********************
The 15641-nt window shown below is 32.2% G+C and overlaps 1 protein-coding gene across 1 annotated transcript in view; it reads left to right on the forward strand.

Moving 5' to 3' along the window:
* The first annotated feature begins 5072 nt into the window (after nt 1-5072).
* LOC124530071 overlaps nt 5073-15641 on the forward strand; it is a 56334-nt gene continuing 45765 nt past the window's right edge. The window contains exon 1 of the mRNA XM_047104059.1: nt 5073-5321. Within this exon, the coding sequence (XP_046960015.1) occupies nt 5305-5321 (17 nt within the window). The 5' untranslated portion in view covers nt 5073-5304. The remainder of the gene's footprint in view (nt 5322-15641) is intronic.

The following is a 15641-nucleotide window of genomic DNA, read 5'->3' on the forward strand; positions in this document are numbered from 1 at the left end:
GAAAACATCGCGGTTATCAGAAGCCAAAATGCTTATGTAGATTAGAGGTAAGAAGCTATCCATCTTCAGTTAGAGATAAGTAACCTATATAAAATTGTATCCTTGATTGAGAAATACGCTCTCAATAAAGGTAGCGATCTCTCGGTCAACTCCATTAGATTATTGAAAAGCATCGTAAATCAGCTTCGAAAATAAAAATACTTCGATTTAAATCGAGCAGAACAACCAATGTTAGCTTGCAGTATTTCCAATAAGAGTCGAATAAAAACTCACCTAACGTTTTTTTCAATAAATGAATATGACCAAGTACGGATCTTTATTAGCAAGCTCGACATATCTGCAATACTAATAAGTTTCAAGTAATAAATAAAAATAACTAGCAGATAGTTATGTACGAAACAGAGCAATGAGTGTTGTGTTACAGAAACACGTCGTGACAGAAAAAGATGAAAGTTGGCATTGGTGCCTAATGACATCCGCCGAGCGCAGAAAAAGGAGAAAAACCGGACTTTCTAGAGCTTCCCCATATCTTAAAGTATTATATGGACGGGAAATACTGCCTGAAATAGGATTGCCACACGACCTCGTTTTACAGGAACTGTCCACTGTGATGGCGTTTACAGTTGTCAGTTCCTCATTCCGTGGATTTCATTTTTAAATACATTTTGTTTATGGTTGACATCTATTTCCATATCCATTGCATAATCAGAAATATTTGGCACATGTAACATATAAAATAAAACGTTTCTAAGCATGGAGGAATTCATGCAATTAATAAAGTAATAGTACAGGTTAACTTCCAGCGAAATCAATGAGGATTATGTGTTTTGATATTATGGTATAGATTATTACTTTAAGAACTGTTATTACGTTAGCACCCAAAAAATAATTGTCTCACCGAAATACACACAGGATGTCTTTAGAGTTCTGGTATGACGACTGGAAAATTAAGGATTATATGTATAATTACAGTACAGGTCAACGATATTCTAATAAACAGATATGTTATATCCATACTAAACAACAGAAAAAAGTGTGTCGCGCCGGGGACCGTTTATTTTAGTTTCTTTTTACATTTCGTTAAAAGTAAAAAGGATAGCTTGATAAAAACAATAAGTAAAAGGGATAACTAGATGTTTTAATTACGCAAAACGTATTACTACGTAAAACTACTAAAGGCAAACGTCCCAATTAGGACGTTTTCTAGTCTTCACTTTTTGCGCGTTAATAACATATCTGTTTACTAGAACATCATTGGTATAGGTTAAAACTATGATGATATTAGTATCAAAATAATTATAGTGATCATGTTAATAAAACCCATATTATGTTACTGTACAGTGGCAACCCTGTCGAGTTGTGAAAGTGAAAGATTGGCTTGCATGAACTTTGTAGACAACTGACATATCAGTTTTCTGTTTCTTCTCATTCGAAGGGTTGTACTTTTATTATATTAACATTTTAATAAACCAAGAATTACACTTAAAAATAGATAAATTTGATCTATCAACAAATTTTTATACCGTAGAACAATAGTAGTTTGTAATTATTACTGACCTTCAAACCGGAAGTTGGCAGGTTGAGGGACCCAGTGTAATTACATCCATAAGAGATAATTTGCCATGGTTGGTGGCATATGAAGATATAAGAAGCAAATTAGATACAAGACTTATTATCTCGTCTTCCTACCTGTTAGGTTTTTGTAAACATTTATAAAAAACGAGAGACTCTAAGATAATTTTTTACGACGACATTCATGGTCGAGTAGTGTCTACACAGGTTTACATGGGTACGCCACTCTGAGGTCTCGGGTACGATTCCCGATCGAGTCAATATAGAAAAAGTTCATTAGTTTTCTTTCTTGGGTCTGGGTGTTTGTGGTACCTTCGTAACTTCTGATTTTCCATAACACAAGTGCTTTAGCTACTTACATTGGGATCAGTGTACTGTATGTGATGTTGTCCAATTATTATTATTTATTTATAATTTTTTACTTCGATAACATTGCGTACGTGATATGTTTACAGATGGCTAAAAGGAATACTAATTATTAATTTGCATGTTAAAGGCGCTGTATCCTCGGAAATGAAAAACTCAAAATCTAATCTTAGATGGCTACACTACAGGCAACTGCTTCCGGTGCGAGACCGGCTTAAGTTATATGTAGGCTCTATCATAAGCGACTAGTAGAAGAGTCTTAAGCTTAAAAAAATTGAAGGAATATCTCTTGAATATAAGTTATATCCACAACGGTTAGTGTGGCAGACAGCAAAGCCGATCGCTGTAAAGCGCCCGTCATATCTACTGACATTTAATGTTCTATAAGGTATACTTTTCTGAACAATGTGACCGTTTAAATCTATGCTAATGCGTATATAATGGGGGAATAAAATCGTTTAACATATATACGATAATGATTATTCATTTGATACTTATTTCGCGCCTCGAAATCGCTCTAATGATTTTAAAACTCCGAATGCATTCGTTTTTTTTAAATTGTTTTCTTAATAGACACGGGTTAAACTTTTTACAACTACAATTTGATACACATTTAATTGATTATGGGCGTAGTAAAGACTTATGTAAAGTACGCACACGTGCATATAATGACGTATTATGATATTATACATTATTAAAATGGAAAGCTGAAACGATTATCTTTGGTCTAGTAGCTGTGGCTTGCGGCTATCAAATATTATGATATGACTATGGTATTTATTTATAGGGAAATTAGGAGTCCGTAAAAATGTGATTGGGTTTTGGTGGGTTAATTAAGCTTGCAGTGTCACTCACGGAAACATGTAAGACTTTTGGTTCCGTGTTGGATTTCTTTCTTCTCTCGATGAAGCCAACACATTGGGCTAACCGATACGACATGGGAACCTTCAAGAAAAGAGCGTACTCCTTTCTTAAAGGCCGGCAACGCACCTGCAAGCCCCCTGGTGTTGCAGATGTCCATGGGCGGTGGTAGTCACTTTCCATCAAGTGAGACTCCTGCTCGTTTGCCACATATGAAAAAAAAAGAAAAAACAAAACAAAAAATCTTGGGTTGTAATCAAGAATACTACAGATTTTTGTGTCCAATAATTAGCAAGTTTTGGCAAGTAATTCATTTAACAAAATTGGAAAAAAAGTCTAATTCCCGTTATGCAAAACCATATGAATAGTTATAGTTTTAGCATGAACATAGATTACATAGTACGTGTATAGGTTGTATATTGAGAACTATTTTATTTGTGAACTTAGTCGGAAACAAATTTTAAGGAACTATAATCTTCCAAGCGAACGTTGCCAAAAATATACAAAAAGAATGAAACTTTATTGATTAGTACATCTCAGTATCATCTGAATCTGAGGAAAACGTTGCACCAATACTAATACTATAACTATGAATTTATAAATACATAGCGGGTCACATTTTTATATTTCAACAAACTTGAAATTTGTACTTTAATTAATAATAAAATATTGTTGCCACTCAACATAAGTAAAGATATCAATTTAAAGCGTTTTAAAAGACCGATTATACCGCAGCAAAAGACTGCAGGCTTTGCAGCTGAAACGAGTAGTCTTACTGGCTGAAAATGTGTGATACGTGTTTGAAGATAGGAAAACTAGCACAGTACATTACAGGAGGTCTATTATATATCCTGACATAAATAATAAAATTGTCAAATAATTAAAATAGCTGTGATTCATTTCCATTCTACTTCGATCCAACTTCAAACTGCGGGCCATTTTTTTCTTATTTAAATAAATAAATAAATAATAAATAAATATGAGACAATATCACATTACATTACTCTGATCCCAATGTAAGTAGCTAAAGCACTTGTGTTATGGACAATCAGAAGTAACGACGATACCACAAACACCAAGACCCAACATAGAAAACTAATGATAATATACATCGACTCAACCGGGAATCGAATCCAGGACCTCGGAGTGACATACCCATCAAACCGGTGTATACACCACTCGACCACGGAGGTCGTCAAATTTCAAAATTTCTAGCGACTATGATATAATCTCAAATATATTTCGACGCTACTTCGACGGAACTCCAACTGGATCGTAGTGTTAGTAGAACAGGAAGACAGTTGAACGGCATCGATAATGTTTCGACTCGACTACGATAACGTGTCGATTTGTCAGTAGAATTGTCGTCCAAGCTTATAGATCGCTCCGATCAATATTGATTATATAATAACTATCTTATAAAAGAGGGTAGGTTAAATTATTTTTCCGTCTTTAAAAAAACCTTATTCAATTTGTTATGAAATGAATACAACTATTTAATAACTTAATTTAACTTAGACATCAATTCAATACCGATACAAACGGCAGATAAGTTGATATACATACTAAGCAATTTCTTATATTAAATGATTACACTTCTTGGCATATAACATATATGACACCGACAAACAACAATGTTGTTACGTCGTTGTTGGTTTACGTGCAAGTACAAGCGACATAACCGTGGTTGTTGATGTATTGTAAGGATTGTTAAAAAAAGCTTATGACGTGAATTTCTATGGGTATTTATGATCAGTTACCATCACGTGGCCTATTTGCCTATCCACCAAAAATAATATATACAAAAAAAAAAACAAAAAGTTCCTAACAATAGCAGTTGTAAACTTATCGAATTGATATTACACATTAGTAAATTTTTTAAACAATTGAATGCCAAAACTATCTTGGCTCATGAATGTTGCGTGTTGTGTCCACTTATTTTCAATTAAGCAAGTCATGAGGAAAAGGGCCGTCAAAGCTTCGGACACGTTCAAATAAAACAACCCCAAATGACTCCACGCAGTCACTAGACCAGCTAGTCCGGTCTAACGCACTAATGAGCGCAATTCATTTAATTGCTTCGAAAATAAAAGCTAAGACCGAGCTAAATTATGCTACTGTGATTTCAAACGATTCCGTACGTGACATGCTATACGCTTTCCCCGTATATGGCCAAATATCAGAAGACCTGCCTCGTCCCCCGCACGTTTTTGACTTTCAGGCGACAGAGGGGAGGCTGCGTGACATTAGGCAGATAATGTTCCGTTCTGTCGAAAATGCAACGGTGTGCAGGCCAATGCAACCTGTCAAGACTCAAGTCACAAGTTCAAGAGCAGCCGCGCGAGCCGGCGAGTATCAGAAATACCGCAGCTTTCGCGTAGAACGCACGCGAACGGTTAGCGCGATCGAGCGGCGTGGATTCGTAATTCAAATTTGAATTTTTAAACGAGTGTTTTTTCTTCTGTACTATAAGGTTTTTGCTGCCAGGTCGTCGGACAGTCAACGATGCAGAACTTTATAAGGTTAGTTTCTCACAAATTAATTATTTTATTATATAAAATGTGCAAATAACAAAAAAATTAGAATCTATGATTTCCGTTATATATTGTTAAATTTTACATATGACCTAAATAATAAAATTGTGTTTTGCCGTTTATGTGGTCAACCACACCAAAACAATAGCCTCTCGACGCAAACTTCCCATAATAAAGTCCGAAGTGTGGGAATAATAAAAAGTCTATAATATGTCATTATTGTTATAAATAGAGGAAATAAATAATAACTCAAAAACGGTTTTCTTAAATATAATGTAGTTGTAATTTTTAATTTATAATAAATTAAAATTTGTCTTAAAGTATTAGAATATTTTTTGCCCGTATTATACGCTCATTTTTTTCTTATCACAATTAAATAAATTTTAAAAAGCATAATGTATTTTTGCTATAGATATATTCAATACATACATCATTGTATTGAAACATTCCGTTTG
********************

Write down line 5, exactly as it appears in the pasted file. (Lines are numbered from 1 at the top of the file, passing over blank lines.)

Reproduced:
The following is a 15641-nucleotide window of genomic DNA, read 5'->3' on the forward strand; positions in this document are numbered from 1 at the left end: